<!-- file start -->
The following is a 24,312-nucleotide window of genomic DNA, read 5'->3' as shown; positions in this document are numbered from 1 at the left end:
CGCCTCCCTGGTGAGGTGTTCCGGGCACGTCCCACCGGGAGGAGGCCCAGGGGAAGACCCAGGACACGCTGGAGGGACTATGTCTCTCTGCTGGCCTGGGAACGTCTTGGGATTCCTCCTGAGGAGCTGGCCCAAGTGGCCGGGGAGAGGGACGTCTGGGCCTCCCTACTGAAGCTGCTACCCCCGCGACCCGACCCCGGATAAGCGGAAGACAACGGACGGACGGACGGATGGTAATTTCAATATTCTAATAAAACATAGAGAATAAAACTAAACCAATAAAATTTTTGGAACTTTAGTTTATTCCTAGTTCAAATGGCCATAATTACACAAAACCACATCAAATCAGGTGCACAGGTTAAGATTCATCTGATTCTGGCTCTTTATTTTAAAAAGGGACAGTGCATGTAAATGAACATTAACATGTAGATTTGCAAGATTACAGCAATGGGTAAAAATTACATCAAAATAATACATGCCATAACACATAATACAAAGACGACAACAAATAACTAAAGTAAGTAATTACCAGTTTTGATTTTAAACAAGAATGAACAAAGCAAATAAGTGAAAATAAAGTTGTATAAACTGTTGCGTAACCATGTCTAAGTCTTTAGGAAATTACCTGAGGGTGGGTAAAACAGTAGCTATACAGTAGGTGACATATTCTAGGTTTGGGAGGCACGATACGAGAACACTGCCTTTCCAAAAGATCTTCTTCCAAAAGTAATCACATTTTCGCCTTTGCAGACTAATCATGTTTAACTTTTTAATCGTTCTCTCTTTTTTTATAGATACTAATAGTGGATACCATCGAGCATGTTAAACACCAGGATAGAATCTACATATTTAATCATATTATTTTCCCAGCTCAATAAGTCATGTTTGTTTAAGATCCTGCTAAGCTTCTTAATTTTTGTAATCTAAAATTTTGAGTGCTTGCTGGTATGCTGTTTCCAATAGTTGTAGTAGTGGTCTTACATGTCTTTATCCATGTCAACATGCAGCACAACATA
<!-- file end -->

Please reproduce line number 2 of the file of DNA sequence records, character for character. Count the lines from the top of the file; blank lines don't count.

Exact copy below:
CGCCTCCCTGGTGAGGTGTTCCGGGCACGTCCCACCGGGAGGAGGCCCAGGGGAAGACCCAGGACACGCTGGAGGGACTATGTCTCTCTGCTGGCCTGGGAACGTCTTGGGATTCCTCCTGAGGAGCTGGCCCAAGTGGCCGGGGAGAGGGACGTCTGGGCCTCCCTACTGAAGCTGCTACCCCCGCGACCCGACCCCGGATAAGCGGAAGACAACGGACGGACGGACGGATGGTAATTTCAATATTCTAATAAAACATAGAGAATAAAACTAAACCAATAAAATTTTTGGAACTTTAGTTTATTCCTAGTTCAAATGGCCATAATTACACAAAACCACATCAAATCAGGTGCACAGGTTAAGATTCATCTGATTCTGGCTCTTTATTTTAAAAAGGGACAGTGCATGTAAATGAACATTAACATGTAGATTTGCAAGATTACAGCAATGGGTAAAAATTACATCAAAATAATACATGCCATAACACATAATACAAAGACGACAACAAATAACTAAAGTAAGTAATTACCAGTTTTGATTTTAAACAAGAATGAACAAAGCAAATAAGTGAAAATAAAGTTGTATAAACTGTTGCGTAACCATGTCTAAGTCTTTAGGAAATTACCTGAGGGTGGGTAAAACAGTAGCTATACAGTAGGTGACATATTCTAGGTTTGGGAGGCACGATACGAGAACACTGCCTTTCCAAAAGATCTTCTTCCAAAAGTAATCACATTTTCGCCTTTGCAGACTAATCATGTTTAACTTTTTAATCGTTCTCTCTTTTTTTATAGATACTAATAGTGGATACCATCGAGCATGTTAAACACCAGGATAGAATCTACATATTTAATCATATTATTTTCCCAGCTCAATAAGTCATGTTTGTTTAAGATCCTGCTAAGCTTCTTAATTTTTGTAATCTAAAATTTTGAGTGCTTGCTGGTATGCTGTTTCCAATAGTTGTAGTAGTGGTCTTACATGTCTTTATCCATGTCAACATGCAGCACAACATA